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Visit Tower Bridge today

June 27, 2016 Facebook Twitter LinkedIn Google+ Advertising News

If you’re looking for things to do in London for the family this summer, look no further than the Tower Bridge exhibition, a magnificent spectacle that greets hundreds of thousands of visitors that flock to see the most famous bridge in London every year.

Out of all the exhibits that can be accessed through Tower Bridge, one of the most exciting is the glass floor walkway, which was installed in 2014 and remains as one of the biggest construction projects that has been undertaken since the bridge was first built in the 1890s. Made entirely from 11-metre-wide glass panels that weigh around 530kg each, the installation was by no means an easy feat, and took an expert team of 20 workers to construct the whole thing.

Now, you can see one of London’s top tourist attractions on a whole new level. Allowing access to a variety of unique viewpoints in London, the floor stands 42 metres above the river Thames and grants visitors the exclusive opportunity to see above the bascules as they are raised throughout the day. To complement this, smart phone users can also access the ‘Raise Tower Bridge’ app, where you will be able to view a 360° panoramic video of the bridge being raised.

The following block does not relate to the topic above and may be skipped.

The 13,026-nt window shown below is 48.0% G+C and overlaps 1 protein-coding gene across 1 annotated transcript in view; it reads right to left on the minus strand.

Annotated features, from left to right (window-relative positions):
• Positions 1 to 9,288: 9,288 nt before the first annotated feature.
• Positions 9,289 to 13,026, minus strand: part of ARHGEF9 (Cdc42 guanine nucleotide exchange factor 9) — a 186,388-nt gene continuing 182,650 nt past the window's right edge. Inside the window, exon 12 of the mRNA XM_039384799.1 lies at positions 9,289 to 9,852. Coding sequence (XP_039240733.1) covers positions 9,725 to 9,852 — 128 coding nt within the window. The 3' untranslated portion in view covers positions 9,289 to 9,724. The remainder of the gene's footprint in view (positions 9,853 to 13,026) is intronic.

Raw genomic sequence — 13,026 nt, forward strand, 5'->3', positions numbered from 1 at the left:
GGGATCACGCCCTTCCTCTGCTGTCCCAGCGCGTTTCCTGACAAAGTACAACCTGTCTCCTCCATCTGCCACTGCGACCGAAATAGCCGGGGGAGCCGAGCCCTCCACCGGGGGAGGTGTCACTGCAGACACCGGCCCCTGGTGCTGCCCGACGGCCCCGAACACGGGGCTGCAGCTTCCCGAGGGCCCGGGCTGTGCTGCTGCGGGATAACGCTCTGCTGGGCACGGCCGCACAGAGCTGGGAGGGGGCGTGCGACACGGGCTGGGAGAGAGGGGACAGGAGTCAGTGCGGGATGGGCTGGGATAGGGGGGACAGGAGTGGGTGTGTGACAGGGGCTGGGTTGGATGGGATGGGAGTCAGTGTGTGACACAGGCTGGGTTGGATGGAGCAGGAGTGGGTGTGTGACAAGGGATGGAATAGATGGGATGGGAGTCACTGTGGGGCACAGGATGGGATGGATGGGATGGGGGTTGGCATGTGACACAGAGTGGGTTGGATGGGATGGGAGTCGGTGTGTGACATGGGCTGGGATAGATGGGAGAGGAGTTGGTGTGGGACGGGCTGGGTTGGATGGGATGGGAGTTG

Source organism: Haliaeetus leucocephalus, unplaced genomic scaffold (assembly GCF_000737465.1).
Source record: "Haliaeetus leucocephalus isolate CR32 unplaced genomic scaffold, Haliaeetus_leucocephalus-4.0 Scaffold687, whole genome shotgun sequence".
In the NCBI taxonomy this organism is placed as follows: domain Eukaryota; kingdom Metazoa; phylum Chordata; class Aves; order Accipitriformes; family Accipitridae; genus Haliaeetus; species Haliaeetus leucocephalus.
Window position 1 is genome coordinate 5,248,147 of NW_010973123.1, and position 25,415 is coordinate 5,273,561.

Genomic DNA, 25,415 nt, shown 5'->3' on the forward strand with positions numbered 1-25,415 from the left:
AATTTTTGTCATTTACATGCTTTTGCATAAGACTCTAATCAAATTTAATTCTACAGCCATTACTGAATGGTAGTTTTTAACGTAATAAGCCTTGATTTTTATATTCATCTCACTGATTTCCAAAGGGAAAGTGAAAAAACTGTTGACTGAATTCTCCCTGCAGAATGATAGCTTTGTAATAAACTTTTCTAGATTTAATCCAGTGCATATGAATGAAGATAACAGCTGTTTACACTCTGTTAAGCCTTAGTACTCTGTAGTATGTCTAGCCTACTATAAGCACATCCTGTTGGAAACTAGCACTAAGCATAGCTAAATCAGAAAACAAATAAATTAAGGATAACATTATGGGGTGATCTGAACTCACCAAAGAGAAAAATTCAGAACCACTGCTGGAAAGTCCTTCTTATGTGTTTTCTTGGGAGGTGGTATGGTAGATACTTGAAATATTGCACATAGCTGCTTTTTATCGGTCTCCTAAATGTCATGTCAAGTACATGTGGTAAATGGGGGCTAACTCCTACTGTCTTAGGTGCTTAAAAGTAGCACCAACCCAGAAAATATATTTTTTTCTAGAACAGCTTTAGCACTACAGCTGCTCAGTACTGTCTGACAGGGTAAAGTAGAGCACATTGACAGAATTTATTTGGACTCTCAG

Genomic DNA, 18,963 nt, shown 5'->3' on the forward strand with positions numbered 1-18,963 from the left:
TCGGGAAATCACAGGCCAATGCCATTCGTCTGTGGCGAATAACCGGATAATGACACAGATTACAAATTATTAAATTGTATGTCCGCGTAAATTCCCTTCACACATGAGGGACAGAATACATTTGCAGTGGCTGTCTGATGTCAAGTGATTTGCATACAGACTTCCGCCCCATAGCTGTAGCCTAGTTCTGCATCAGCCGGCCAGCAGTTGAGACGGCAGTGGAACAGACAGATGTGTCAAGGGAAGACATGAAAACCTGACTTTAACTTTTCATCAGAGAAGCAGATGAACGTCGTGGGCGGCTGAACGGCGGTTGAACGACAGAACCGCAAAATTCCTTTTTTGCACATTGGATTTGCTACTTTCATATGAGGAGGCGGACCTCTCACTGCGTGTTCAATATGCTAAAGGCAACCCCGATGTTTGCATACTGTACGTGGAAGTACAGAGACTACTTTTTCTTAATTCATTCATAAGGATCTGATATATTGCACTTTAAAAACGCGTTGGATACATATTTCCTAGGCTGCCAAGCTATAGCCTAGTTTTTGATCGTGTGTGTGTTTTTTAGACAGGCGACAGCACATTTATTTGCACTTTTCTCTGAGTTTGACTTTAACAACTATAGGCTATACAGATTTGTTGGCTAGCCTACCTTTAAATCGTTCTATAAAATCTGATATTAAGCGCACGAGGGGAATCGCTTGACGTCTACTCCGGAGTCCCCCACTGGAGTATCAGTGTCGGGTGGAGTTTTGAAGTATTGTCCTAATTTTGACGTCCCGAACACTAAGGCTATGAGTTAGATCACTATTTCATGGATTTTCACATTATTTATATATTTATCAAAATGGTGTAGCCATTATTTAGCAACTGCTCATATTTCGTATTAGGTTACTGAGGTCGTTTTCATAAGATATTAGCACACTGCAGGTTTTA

As well as that, you will also be able to visit the historic engine rooms that tell the story of Tower Bridge and how it has been operating since its opening in 1894. From there, you can ascend the stunning original Victorian staircase to the North tower, which offers beautiful views from the walkway, such as St. Pauls Cathedral and Canary Wharf, as well as the Monument, an architectural masterpiece that commemorates the Great Fire of London that devastated the city in the 1860s. Here, you can also enjoy the renewed ‘Great Bridges of the World’ display, which documents 40 amazing feats of engineering.

As you move through the exhibition to the South Tower, you can view a video by illustrator Stephen Bietsy, a bespoke piece showing the construction of the bridge itself. This leads to the ‘Battersea to Bermondsey’ exhibition, a dazzling LED- lit motion sensitive artistic piece that characterises a variety of iconic buildings that can be viewed along the Thames.

For more information on visiting one of the most architecturally complex and remarkable landmarks in London and to find out more about other historic places to visit, please visit the website at http://www.towerbridge.org.uk.